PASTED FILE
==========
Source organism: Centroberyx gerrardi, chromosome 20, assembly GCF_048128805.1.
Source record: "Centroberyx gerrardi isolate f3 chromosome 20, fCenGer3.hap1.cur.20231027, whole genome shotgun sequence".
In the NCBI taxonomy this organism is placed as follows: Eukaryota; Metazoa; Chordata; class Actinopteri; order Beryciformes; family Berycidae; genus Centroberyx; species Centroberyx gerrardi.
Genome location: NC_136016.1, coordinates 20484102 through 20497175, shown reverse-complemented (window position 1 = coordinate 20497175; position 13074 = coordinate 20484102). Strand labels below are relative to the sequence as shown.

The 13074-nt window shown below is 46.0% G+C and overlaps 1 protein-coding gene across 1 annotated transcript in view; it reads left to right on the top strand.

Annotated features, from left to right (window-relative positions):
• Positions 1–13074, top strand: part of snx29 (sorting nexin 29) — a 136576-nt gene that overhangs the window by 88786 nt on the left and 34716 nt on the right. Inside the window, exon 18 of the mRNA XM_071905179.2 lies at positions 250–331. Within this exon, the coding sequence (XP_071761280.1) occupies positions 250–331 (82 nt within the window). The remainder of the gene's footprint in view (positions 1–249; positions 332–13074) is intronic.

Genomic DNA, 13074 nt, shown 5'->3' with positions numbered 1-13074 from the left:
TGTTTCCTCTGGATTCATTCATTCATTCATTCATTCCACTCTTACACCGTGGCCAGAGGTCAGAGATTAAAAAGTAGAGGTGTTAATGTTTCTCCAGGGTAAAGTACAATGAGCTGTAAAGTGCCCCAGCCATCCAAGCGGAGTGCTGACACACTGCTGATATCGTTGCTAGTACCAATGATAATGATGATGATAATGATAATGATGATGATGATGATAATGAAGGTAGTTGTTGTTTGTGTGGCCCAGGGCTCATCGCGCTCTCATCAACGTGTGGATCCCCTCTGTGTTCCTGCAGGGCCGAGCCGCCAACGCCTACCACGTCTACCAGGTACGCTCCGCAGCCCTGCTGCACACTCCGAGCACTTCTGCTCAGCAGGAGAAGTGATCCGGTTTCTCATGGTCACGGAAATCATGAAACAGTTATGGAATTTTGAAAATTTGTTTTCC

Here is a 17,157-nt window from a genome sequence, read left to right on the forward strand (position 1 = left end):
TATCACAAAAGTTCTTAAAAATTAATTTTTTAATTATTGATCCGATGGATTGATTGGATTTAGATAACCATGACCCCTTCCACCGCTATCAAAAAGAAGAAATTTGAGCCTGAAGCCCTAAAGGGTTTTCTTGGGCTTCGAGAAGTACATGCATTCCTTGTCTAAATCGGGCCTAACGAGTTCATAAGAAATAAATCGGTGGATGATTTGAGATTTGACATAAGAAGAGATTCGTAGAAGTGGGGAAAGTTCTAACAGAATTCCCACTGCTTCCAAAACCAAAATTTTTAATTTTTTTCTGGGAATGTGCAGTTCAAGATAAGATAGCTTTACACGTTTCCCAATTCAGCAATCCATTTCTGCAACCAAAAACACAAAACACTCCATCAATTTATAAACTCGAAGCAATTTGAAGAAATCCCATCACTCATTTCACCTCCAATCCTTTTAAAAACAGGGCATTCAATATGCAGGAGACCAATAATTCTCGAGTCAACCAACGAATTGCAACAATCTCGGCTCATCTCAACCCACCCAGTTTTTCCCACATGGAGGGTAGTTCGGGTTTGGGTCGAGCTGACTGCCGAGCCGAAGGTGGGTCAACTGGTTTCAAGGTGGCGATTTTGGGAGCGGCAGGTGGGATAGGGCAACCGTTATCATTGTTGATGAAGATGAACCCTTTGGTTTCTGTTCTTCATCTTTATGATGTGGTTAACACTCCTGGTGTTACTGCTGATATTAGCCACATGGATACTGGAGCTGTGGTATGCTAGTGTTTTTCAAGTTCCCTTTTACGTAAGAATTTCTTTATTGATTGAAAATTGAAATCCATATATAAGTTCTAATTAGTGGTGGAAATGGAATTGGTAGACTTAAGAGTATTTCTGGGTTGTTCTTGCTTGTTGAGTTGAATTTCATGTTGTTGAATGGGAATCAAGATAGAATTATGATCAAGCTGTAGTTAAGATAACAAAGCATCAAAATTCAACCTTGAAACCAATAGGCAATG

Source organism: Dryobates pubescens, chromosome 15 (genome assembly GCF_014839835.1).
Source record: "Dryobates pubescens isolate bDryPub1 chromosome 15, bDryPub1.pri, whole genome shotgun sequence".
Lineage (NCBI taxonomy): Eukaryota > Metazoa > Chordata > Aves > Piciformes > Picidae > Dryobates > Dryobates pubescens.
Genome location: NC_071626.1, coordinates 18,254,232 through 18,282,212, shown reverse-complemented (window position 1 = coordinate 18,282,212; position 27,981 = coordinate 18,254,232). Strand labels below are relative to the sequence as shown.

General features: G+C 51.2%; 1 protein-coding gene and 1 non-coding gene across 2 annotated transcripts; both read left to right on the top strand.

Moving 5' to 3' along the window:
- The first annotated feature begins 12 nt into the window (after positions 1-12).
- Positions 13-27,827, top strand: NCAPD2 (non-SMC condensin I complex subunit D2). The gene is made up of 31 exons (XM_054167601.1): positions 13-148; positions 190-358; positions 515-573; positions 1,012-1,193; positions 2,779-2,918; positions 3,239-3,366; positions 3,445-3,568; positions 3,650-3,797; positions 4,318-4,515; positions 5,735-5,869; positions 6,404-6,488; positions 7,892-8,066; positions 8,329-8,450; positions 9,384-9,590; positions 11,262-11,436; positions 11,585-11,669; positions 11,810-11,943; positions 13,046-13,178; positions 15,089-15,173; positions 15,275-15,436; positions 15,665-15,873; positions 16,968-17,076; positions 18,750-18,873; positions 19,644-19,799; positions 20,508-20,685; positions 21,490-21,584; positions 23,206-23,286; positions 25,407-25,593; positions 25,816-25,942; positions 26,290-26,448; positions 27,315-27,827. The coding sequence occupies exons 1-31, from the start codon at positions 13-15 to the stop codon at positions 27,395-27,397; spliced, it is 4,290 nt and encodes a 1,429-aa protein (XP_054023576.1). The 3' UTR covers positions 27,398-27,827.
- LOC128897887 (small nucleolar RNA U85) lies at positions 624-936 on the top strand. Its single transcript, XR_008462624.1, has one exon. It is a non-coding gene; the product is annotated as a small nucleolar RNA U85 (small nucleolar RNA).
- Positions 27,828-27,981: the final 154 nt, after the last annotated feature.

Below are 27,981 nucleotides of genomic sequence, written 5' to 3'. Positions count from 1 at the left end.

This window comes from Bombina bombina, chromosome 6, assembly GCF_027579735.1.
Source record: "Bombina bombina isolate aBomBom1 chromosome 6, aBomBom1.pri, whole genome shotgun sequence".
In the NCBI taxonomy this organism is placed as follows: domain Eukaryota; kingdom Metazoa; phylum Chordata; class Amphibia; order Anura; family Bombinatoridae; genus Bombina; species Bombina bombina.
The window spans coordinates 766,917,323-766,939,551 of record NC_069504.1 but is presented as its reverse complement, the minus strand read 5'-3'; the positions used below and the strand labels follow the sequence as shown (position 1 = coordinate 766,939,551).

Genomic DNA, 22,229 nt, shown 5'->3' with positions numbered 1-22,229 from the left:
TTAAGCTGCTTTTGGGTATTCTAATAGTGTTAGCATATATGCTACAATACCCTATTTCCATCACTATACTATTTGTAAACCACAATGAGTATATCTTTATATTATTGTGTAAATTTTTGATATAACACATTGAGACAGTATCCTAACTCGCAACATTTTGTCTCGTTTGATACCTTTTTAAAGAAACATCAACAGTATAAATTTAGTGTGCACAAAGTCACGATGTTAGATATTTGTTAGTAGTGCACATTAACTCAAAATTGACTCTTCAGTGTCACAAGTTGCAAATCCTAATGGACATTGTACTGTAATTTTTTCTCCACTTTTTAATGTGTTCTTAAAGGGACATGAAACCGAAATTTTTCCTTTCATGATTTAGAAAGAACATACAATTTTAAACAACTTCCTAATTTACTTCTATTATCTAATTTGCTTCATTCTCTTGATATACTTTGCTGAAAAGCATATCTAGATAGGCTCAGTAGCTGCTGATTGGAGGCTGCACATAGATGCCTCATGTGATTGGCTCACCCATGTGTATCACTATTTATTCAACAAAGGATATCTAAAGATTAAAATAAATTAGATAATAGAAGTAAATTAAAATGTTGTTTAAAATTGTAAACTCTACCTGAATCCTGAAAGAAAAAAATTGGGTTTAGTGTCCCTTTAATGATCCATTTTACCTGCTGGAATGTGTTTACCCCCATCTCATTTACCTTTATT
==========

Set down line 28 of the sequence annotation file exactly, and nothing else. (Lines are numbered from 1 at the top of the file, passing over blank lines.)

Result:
TTAAGCTGCTTTTGGGTATTCTAATAGTGTTAGCATATATGCTACAATACCCTATTTCCATCACTATACTATTTGTAAACCACAATGAGTATATCTTTATATTATTGTGTAAATTTTTGATATAACACATTGAGACAGTATCCTAACTCGCAACATTTTGTCTCGTTTGATACCTTTTTAAAGAAACATCAACAGTATAAATTTAGTGTGCACAAAGTCACGATGTTAGATATTTGTTAGTAGTGCACATTAACTCAAAATTGACTCTTCAGTGTCACAAGTTGCAAATCCTAATGGACATTGTACTGTAATTTTTTCTCCACTTTTTAATGTGTTCTTAAAGGGACATGAAACCGAAATTTTTCCTTTCATGATTTAGAAAGAACATACAATTTTAAACAACTTCCTAATTTACTTCTATTATCTAATTTGCTTCATTCTCTTGATATACTTTGCTGAAAAGCATATCTAGATAGGCTCAGTAGCTGCTGATTGGAGGCTGCACATAGATGCCTCATGTGATTGGCTCACCCATGTGTATCACTATTTATTCAACAAAGGATATCTAAAGATTAAAATAAATTAGATAATAGAAGTAAATTAAAATGTTGTTTAAAATTGTAAACTCTACCTGAATCCTGAAAGAAAAAAATTGGGTTTAGTGTCCCTTTAATGATCCATTTTACCTGCTGGAATGTGTTTACCCCCATCTCATTTACCTTTATT